The pilot of N7404C submitted a National Transportation Safety Board, Pilot/Operator Aircraft Accident Report, NTSB Form 6120.1/2 to the Safety Board's Southwest Regional Office on September 28, 1994. He said that the pace airplane just released the six SNJ's/T-6's lined up abreast each other. Then he felt ". . . a severe impact. . . " on the right wing and he saw a ". . . white flash go under my acft [aircraft] & above my canopy. . . ." The pace airplane was between 1,000 and 1,500 feet above ground level.

The pilot closed the throttle and lowered the main landing gears while experiencing severe vibrations. He regained control of the airplane and flew toward Reno- Stead Airport and landed without further incident on runway 08.

The airplane's left aileron and wing tip separated from their respective attach points. The right wing's leading edge from the tip to 10 1/2 feet inboard sustained substantial damage.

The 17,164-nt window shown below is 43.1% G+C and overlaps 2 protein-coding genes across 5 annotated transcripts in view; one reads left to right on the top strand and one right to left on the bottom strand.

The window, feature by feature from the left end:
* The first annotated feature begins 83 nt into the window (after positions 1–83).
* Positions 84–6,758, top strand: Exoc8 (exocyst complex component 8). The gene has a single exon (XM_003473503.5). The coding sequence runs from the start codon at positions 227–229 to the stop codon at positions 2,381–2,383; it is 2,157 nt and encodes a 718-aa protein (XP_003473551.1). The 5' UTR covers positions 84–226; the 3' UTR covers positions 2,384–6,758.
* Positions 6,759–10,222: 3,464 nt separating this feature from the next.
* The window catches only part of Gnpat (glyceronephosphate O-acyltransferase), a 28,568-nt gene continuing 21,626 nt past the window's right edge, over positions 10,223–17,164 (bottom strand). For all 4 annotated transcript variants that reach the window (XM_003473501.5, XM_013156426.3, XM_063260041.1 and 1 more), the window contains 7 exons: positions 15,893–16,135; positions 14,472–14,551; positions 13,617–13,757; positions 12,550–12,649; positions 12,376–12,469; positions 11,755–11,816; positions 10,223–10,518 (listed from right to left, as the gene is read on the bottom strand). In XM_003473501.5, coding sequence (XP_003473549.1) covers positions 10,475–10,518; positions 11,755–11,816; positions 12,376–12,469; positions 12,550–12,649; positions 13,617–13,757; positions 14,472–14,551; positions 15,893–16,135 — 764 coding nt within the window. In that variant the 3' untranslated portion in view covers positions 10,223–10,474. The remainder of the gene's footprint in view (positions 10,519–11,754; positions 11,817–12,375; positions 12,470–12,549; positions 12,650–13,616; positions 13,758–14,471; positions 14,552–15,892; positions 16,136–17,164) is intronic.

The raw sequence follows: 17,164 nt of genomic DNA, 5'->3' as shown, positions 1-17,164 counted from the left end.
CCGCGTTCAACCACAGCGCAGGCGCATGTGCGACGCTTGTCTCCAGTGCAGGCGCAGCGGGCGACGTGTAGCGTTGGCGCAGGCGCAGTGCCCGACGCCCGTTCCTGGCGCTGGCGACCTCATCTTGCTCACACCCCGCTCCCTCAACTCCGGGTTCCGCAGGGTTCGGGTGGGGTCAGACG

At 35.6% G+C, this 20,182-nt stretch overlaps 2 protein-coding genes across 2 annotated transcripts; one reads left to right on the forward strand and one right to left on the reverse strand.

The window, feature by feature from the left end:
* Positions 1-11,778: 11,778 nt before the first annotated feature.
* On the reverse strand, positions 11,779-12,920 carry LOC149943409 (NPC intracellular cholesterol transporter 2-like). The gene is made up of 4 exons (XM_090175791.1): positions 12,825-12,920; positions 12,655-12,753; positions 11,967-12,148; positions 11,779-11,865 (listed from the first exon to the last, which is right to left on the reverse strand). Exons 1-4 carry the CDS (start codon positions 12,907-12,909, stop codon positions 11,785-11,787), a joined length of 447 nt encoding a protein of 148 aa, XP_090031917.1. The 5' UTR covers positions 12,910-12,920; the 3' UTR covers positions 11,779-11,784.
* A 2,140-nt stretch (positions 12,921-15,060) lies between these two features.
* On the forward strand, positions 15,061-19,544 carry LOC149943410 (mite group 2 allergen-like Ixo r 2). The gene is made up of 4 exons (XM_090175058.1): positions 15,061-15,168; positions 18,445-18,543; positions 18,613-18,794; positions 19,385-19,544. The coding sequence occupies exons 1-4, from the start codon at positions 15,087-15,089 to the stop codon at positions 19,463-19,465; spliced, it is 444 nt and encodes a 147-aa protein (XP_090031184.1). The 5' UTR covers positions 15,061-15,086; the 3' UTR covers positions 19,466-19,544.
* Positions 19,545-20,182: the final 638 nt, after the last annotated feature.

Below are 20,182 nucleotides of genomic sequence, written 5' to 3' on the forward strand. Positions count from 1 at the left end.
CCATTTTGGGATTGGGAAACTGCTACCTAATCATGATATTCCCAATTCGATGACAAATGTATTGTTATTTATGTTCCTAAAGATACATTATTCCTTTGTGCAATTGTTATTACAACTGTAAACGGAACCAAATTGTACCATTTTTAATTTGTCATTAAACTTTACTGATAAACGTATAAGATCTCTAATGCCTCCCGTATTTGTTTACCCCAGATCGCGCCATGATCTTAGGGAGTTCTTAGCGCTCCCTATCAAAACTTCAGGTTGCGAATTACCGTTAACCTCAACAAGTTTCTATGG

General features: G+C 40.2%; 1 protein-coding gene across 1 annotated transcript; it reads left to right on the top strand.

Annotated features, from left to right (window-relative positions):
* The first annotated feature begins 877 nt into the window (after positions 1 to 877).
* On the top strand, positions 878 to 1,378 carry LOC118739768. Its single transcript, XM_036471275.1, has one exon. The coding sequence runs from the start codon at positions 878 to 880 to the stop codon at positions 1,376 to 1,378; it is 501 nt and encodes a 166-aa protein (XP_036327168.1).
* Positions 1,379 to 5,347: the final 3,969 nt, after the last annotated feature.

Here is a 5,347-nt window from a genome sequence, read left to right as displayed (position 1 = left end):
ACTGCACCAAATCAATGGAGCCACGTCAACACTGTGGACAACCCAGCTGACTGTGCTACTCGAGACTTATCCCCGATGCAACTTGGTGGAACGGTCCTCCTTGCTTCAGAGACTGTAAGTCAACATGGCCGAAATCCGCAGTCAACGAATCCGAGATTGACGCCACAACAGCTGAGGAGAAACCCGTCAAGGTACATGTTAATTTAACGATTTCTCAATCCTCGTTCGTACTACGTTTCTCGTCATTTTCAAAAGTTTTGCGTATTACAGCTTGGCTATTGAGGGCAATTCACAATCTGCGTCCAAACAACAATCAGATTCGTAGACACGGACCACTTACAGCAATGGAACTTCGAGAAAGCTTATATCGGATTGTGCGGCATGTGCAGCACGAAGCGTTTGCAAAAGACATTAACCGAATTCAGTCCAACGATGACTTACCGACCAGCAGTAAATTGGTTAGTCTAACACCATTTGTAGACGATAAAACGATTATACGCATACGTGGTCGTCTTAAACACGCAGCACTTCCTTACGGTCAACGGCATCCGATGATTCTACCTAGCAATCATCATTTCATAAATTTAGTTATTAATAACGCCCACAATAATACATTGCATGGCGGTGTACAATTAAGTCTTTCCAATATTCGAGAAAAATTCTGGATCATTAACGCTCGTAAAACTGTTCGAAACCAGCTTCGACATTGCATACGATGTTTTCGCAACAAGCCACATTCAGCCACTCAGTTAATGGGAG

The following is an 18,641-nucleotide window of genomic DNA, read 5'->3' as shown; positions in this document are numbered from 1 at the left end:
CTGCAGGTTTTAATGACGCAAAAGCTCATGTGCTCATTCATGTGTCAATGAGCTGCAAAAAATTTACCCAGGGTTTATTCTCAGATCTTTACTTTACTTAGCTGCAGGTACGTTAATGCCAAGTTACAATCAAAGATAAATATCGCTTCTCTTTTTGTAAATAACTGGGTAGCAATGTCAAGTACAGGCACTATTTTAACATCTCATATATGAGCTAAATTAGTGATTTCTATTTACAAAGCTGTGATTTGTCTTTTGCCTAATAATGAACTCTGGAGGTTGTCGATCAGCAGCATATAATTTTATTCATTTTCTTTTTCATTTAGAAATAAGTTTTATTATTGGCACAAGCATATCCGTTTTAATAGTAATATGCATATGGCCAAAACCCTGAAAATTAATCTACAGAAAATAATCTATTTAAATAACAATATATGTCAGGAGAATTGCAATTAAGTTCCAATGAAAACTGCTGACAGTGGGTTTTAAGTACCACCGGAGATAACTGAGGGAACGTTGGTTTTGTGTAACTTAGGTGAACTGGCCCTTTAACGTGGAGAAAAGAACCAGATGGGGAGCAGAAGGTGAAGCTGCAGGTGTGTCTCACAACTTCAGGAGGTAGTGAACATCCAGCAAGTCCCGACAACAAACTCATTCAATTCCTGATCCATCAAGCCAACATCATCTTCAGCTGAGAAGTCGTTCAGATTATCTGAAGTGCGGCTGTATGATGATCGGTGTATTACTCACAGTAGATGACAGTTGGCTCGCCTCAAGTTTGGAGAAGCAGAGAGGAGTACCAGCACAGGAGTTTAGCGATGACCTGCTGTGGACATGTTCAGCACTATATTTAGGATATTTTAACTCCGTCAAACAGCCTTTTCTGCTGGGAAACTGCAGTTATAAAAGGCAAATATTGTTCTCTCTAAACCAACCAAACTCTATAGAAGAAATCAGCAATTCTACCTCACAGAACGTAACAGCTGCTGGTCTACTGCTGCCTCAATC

Video Tape

Two commercial broadcast stations and an individual gave the Safety Board video tapes of the accident. The commercial broadcast stations presented these videos with various angles and zoom attributes.

The video tapes show that the airplanes were flying an abreast formation toward the east. Two pace airplanes, emanating trailing smoke, were on the north side of the formation. When the pace airplanes pulled out of the formation, the airplanes began to descend; N7404C trailed the other airplanes during the descent.

N8540Z was behind N7404C. N8540Z began to accelerate and descend below N7404C. When N8540Z was beneath N7404C, it entered a right banking attitude and, milliseconds later, the collision occurred.

N8540Z pitched upward and its vertical stabilizer and both horizontal stabilizers separated; the rudder remained connected to the airplane by its control cables. When the flight was in a near-vertical climbing attitude, the left wing folded upward, followed by the separation of the left wing's outer panel. The airplane began to cartwheel and spin until it crashed.